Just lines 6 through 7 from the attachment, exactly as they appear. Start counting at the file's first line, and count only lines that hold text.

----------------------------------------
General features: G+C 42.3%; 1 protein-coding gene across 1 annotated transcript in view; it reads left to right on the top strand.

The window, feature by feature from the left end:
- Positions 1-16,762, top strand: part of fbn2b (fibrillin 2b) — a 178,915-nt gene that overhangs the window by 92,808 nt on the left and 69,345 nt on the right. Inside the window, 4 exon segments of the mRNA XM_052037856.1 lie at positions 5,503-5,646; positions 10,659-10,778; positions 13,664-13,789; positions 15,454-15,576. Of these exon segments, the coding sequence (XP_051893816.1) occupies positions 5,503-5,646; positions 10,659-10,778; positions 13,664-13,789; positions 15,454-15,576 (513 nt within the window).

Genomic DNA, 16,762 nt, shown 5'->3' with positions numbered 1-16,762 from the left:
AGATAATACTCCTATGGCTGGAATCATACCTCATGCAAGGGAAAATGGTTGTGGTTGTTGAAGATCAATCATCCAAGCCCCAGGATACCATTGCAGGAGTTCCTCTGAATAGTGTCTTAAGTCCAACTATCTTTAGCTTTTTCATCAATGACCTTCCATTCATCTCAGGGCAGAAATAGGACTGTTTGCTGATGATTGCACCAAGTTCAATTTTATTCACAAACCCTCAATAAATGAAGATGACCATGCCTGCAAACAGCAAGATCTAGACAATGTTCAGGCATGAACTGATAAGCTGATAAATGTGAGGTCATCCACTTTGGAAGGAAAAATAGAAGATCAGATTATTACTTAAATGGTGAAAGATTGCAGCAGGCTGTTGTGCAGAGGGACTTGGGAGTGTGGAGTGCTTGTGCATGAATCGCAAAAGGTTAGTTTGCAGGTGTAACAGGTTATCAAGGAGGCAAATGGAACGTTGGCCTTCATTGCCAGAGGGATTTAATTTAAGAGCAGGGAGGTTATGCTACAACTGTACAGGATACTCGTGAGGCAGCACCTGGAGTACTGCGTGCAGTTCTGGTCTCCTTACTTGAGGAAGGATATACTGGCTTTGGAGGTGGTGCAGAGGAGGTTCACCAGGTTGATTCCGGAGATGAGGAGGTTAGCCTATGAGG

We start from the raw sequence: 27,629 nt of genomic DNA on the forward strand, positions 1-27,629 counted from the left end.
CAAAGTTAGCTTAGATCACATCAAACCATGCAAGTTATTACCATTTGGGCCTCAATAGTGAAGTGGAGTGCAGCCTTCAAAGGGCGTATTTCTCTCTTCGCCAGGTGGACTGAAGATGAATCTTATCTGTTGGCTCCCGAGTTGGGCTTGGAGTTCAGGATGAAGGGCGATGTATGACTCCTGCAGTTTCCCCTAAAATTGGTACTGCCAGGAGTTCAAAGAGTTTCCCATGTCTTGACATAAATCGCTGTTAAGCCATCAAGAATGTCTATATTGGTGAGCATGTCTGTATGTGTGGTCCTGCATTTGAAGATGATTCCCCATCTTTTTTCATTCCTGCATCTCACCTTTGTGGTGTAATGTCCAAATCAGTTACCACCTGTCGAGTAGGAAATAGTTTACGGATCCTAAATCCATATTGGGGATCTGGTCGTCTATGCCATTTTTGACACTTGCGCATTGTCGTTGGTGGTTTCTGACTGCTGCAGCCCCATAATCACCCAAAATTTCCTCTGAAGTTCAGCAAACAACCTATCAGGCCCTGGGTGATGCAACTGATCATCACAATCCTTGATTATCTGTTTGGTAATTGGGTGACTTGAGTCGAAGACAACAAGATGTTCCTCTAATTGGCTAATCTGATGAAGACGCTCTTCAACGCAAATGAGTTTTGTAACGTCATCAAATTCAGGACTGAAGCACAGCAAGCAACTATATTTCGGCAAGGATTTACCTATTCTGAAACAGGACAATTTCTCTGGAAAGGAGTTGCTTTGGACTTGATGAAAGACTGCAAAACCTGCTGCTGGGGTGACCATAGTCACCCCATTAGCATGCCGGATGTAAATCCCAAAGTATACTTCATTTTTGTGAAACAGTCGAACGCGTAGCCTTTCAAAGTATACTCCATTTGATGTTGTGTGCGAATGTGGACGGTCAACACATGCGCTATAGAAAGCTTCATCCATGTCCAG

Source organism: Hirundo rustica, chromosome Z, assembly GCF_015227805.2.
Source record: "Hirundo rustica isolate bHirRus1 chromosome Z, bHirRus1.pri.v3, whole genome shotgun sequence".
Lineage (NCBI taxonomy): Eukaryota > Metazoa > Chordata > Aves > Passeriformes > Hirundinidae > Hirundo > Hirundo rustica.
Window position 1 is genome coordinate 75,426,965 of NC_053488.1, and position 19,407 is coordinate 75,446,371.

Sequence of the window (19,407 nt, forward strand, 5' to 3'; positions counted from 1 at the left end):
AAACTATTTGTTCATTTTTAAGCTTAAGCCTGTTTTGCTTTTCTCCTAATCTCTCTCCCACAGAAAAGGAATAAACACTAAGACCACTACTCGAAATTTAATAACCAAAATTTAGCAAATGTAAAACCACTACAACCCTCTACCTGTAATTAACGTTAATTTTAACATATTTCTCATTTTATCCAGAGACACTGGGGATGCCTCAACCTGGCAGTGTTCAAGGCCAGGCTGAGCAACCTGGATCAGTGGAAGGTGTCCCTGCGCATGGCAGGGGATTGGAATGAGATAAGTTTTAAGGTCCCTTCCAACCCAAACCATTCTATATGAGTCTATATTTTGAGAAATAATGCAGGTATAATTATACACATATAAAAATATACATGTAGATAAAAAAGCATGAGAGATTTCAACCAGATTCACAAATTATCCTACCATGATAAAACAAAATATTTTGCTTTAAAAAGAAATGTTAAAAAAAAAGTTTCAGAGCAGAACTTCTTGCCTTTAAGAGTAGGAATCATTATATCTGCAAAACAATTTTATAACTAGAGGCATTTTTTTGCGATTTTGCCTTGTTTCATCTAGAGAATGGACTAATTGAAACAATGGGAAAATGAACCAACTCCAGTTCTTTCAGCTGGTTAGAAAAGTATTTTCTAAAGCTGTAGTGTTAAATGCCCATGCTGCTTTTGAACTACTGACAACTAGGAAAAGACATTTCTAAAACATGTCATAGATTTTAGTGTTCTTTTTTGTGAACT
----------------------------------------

We start from the raw sequence: 27,629 nt of genomic DNA on the forward strand, positions 1-27,629 counted from the left end.
CAAAGTTAGCTTAGATCACATCAAACCATGCAAGTTATTACCATTTGGGCCTCAATAGTGAAGTGGAGTGCAGCCTTCAAAGGGCGTATTTCTCTCTTCGCCAGGTGGACTGAAGATGAATCTTATCTGTTGGCTCCCGAGTTGGGCTTGGAGTTCAGGATGAAGGGCGATGTATGACTCCTGCAGTTTCCCCTAAAATTGGTACTGCCAGGAGTTCAAAGAGTTTCCCATGTCTTGACATAAATCGCTGTTAAGCCATCAAGAATGTCTATATTGGTGAGCATGTCTGTATGTGTGGTCCTGCATTTGAAGATGATTCCCCATCTTTTTTCATTCCTGCATCTCACCTTTGTGGTGTAATGTCCAAATCAGTTACCACCTGTCGAGTAGGAAATAGTTTACGGATCCTAAATCCATATTGGGGATCTGGTCGTCTATGCCATTTTTGACACTTGCGCATTGTCGTTGGTGGTTTCTGACTGCTGCAGCCCCATAATCACCCAAAATTTCCTCTGAAGTTCAGCAAACAACCTATCAGGCCCTGGGTGATGCAACTGATCATCACAATCCTTGATTATCTGTTTGGTAATTGGGTGACTTGAGTCGAAGACAACAAGATGTTCCTCTAATTGGCTAATCTGATGAAGACGCTCTTCAACGCAAATGAGTTTTGTAACGTCATCAAATTCAGGACTGAAGCACAGCAAGCAACTATATTTCGGCAAGGATTTACCTATTCTGAAACAGGACAATTTCTCTGGAAAGGAGTTGCTTTGGACTTGATGAAAGACTGCAAAACCTGCTGCTGGGGTGACCATAGTCACCCCATTAGCATGCCGGATGTAAATCCCAAAGTATACTTCATTTTTGTGAAACAGTCGAACGCGTAGCCTTTCAAAGTATACTCCATTTGATGTTGTGTGCGAATGTGGACGGTCAACACATGCGCTATAGAAAGCTTCATCCATGTCCAG